Flak Bait sits piece-by-piece in the gigantic Mary Baker Engen Restoration Hangar in Chantilly, Virginia (all photographs by the author)

It is generally agreed upon that air and space meet at approximately 62 miles above sea level. This is where a barrier exists, the Karman Line, that when passed, the atmosphere thins out and outer space begins. Here on Earth, that divide is celebrated at the corner of Independence Avenue and 6th Street Northwest in downtown Washington, DC, and off Sully Road in Chantilly, Virginia. 

These two complexes of the Smithsonian’s National Air and Space Museum are two of the most visited museums in the world, where visitors of all ages can ogle the breath-taking machines, instruments, and tools that have taken us all the way to the moon and back. But beyond the curated displays, there is work going on to allow these pieces of history to survive for generations to come. The Smithsonian Institution is not just a place to store history, but to bring back history.  

This Saturday, January 24, at the Uday-Hazy Center, the public will be allowed behind-the-scenes access to view these artifacts and talk to the conservationists who are working on them. 

This week at a press preview, the Udvar-Hazy Center presented a public look on the behind-the-scenes work that goes into restoring, conserving, and reviving America’s aeronautical and space exploration past. The historians, scientists, archivists, and conservationists have to deal with all sorts of issues, from fading paint to rotting organic material to mice who made their home in a B-26 Marauder’s rudder. As Malcolm Collum, Air and Space’s chief conservationist, puts it: “As conservationists, we take the hippocratic oath like doctors. Anything that is brought to us, no matter the historical or cultural value, we try to save, restore, and conserve.”

The items we got to see up close include several of the country’s most prized aerospace icons.  

Flak Bait close-up

Flak Bait survived more operational missions than any other American aircraft during World War II, completing 207 over Europe. While the forward fuselage was on view in the museum on the Mall since 1976,  the new project is to restore and display the entire aircraft. One of the more unique aspects of this is figuring out a way to save the old fabric of the aircraft by possibly adhering it to new, sturdier fabric — a method conservationists at Air & Space have never tried before on an aircraft. 

The Apollo Telescope Mount that was supposed to fly on Skylab, America’s first space station.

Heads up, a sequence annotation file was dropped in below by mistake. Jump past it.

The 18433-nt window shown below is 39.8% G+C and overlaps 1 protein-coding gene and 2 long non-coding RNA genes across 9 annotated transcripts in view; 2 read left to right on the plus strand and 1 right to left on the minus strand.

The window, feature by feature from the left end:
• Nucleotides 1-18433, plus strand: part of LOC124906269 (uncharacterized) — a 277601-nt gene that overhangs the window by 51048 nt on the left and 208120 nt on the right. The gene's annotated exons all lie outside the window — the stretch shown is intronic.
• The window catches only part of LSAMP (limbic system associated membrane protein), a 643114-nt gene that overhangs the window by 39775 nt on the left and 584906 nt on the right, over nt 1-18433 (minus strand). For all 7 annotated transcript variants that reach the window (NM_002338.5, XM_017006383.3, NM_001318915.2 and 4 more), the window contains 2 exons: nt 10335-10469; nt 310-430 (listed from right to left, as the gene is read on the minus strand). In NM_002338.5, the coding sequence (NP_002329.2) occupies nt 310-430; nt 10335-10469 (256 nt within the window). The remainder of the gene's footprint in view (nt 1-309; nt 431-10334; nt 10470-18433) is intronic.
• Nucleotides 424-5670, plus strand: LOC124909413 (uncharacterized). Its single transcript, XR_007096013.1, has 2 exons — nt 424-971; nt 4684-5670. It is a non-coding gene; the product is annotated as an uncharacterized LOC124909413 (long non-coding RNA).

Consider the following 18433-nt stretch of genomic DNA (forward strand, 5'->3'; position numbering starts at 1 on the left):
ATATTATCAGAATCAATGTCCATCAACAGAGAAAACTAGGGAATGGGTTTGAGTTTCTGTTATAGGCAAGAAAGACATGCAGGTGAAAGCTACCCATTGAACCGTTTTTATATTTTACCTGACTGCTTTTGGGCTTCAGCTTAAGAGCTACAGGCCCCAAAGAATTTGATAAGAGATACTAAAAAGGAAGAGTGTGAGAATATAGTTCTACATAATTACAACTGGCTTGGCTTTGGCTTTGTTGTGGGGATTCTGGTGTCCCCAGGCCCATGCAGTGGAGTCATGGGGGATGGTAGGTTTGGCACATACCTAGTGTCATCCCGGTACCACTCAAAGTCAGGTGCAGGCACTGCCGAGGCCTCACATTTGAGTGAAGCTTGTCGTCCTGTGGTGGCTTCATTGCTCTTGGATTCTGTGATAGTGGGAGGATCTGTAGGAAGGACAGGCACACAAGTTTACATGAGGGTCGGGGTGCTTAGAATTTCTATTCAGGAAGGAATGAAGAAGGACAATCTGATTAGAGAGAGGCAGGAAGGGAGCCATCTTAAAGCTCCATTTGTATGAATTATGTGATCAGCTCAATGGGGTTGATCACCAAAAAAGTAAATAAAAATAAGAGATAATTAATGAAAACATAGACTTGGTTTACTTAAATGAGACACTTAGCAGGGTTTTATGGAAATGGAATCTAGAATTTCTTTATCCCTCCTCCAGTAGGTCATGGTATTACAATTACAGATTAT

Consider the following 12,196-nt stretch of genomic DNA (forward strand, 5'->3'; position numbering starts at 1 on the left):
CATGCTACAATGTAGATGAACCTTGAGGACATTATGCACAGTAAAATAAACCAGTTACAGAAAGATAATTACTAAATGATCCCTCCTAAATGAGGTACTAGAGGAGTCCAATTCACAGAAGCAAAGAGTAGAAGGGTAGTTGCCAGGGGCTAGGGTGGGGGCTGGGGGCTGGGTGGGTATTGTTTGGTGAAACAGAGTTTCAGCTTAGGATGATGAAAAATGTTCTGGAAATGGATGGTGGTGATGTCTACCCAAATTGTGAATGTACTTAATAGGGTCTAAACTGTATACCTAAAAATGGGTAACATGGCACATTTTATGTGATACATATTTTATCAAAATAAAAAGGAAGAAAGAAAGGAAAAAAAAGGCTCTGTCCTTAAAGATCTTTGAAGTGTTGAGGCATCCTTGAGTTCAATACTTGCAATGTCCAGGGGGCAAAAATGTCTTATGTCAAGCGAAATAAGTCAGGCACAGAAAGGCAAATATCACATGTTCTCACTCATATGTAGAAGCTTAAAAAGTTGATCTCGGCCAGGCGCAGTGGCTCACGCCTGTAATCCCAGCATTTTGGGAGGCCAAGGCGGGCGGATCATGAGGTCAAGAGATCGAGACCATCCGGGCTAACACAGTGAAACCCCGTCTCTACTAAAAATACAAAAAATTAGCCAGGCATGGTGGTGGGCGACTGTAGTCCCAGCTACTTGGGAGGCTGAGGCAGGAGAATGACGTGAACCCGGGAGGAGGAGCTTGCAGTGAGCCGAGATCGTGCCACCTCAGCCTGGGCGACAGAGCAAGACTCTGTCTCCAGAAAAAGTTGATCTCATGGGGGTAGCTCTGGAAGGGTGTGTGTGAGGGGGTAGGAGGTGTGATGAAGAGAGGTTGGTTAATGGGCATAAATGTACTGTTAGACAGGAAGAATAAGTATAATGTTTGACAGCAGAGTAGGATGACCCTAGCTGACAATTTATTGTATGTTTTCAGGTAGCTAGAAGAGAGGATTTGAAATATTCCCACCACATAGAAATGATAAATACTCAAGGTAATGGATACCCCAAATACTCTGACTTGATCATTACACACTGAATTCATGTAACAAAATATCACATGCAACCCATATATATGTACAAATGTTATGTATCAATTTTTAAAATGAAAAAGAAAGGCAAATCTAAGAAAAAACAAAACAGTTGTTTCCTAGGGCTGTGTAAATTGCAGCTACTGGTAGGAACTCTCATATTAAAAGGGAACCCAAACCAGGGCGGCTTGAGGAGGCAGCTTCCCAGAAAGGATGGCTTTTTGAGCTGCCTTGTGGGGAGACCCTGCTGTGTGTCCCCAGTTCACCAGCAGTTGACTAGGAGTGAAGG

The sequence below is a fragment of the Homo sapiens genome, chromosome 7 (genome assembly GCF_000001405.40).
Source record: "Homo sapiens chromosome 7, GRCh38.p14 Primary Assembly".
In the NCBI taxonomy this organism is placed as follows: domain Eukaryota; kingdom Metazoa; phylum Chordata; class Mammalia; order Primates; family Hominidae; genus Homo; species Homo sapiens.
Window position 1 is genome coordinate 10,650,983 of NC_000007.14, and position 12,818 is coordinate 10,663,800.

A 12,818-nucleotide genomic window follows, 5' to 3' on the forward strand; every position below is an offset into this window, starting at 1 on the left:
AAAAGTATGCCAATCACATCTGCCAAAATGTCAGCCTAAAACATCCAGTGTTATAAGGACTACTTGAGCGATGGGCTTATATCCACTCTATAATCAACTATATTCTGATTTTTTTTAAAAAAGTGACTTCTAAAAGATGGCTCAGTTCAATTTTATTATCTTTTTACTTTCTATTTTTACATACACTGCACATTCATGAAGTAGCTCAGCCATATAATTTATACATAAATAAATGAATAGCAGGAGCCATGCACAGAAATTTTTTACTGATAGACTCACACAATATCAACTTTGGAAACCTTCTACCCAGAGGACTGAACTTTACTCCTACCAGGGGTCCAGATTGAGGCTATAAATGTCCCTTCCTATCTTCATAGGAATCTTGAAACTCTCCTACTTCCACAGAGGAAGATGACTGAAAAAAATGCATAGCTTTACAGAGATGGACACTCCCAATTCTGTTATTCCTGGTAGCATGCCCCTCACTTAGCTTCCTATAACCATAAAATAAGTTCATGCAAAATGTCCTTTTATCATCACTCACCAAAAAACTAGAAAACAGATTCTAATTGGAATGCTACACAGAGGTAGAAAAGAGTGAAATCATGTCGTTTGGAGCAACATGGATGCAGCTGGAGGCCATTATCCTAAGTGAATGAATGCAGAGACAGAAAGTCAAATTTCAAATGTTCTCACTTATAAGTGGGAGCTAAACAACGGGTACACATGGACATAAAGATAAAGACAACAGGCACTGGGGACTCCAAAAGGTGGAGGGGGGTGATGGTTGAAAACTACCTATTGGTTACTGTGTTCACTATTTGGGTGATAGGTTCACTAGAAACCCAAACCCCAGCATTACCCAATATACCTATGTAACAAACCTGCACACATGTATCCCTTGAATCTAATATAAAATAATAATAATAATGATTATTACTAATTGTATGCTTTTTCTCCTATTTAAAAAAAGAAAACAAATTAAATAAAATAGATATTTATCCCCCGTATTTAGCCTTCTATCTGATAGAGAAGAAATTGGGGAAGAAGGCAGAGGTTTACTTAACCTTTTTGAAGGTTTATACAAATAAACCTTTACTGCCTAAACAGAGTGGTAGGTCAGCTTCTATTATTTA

Before the International Space Station, there was Skylab — NASA’s first space station, launched in 1973. With the first Skylab’s complications, among them regulating heat, the second Skylab never got off the ground. Attached was intended to be the Apollo Telescope Mount, a solar observatory and the first space-born telescope that would look at the sun across the electro-magnetic spectrum. Today, conservators are preparing this unique artifact to be shown to the public.

A late 19th century print depicting an odd fish-like aircraft. 

Among of the oldest artifacts in the Air and Space collection, and recently obtained, are prints, mother-of-a-pearl fans, and a band box that date back to between the 18th century and 19th century that depict various magical and fantastical flying machines, including one that a curator called “the flying fish.” Depicting three people sitting backwards (and possibly rowing?) on an airborne fish, the print is vibrant, whimsical, and rather bizarre.  

The USS Enterprise

One of the most recognizable and beloved spacecraft of all time never went to space. Spending most its life on a Hollywood sound stage, the Starship Enterprise was hanging in the Air and Space gift shop for nearly 40 years, until it was brought down for restoration. What researchers discovered was that the Enterprise was falling apart, for it was a Hollywood prop and never meant to survive beyond the several years the show needed it for shooting in the 1960s. 

In order to figure out what needed repair inside the model, conservators brought in an X-ray machine normally reserved for the furry residents of the National Zoo. They discovered cracks, screws, and even a light inside the model that will need attention.  

X-ray from the National Zoo

Work on all of these items is extremely detail orientated with long project times (in the case of Flak Bait, it will take more than five and half years for restoration). So, don’t expect these one-of-a-kind artifacts in the museum immediately.


The Smithsonian Air and Space Museum’s Udvar-Hazy Center Open House is free to the public this Saturday from 10 am to 3 pm